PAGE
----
The LA Times
story is a calm, reasoned and lengthy (2500+ words) piece of journalism, which itself I find sort of amazing. Because when I read it, my reaction was two words – neither of which I can use here. (Actually, I can tell you the first word. It was “holy.”)
An what makes this really sort of extraordinary is that the scientist who created this spectacular super collider – a man with the equally spectacular name of Michelangelo L. Mangano – concedes that this could happen. Again, emphasis on the word could
Again, from the Times
Mangano says that “any black hole would be so tiny that it wouldn't be able to get its teeth around a bit of local chevre cheese, let alone the world.
“Still, if a black hole were produced at all, ‘that would be an extremely spectacular result,’ he said, a half-smile creeping across his face.”
And then he says the following:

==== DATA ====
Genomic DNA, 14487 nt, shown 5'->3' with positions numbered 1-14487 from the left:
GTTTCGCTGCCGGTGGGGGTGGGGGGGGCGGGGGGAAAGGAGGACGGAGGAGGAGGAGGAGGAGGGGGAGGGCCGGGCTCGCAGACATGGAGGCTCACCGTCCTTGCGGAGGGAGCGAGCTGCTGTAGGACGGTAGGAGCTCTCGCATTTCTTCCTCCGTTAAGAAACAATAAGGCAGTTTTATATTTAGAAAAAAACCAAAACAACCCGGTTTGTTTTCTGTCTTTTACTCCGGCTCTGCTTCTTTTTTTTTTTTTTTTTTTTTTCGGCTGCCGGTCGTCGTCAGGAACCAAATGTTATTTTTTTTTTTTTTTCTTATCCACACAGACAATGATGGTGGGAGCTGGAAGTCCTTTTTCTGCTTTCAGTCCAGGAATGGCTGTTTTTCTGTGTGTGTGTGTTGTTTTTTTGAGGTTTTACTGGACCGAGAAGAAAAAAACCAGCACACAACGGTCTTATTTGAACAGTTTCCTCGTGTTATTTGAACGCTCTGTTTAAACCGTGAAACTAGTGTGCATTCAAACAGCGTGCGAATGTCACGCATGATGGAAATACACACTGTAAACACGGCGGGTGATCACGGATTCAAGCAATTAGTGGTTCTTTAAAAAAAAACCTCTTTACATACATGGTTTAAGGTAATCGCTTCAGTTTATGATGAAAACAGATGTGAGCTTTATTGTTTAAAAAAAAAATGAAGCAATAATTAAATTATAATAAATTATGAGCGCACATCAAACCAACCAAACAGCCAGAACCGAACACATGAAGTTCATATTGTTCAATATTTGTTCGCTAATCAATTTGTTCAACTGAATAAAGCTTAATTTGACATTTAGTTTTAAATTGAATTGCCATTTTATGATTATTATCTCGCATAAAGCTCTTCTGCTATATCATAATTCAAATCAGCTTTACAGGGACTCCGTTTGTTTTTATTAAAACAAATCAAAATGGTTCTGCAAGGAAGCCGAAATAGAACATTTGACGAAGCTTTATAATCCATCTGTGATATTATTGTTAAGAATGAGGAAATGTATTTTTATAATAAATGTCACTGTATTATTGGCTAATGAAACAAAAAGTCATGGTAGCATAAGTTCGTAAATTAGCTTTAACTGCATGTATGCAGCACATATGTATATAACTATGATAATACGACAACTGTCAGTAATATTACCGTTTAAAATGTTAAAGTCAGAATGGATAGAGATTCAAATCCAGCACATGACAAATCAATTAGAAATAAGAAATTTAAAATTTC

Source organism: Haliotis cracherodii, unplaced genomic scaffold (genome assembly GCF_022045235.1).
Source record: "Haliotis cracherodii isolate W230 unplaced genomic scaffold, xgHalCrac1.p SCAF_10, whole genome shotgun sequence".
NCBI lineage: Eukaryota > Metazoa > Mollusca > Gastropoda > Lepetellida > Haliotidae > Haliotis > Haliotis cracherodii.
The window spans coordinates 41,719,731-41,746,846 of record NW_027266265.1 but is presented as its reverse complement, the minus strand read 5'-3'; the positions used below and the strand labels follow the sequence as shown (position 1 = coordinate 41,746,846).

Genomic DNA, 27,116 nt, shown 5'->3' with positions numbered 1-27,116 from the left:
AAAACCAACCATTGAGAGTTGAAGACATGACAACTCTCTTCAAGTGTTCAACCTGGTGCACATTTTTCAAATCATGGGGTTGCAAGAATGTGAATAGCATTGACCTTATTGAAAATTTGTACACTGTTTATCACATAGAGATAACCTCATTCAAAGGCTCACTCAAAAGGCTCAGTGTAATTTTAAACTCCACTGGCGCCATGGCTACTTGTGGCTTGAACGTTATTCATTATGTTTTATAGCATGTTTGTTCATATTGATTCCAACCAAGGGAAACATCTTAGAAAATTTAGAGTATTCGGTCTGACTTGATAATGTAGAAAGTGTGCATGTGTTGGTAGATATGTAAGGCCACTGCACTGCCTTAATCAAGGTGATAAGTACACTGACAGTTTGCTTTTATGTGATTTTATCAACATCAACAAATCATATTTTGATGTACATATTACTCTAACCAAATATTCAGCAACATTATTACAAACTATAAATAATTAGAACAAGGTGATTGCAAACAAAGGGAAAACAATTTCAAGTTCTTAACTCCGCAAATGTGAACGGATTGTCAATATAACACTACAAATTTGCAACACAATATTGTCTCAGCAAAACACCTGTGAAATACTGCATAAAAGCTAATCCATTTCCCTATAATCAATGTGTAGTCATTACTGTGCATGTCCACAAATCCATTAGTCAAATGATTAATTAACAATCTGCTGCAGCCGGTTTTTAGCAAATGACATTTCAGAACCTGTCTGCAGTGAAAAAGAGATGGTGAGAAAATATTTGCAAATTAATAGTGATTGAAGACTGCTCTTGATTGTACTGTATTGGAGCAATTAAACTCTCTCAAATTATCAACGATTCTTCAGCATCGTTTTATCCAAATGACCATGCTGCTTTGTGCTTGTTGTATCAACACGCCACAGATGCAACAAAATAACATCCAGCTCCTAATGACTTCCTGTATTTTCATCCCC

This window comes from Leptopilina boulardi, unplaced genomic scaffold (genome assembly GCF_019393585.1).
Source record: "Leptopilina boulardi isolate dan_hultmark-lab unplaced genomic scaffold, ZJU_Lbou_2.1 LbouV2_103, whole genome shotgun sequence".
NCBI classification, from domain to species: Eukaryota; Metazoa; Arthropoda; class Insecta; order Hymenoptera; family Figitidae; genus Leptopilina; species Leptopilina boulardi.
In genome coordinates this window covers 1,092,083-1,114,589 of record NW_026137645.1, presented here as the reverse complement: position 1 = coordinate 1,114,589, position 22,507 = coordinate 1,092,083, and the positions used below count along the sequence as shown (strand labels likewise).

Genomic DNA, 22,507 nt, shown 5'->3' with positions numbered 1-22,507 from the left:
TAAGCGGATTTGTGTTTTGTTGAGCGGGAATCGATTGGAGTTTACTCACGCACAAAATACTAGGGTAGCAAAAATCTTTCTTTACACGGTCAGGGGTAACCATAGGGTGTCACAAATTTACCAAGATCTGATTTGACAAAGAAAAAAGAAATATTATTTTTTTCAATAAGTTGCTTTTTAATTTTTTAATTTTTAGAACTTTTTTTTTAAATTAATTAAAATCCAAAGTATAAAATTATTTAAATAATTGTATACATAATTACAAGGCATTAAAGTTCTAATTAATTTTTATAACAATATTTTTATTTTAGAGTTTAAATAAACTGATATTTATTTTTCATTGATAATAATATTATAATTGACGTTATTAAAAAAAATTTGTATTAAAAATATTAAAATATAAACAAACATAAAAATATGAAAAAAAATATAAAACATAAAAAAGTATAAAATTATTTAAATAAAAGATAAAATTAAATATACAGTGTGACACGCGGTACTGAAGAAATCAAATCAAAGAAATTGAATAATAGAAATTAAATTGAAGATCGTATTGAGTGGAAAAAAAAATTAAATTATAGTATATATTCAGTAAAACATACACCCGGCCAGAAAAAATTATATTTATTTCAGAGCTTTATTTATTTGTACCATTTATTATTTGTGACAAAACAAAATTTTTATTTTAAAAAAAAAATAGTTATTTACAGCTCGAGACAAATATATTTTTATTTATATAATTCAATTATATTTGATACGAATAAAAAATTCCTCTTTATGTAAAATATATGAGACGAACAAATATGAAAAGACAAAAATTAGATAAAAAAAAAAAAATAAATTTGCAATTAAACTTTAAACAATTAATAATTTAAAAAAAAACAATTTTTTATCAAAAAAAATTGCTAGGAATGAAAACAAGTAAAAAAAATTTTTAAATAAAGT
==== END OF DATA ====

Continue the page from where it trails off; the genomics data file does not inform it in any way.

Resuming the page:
"Look, what if I told you tomorrow when you shave you will blow up the world? You laugh. You say that can't happen. But how do you know?
"The only thing we know is that there have been about a million billion shaves since people started shaving and the world is still here. So all we can say is the probability of you blowing up the world when you shave tomorrow is less than one in 1015."
I want to take Michelangelo L. Mangano on faith, because I believe in science and I believe in scientists.
But I have to say, while I’m not sure what the odds are of this thing destroying the universe as we all know it…whatever they are, I’m not crazy about them.
If this were not enough to shake my belief system, then came the news that a 13-year-old German student named Nico Marquardt had done a little figuring and discovered that when NASA scientists calculated the odds on the asteroid Apophis hitting the earth in about 20 years as one in 45,000 (which already doesn’t sound like great odds to me), they got it a little bit wrong. The actual odds, according to Marquardt, were more like one 450.
This bit of scientific wizardry hit the newswires and was instantly all over the planet, with young Marquardt becoming an overnight celebrity. And then, as the story unfolded, there ever were stories suggesting that NASA agreed with his calculations.
I was sitting in Barcelona reading these stories, and my reaction was pretty much the same as when I read about the super collider.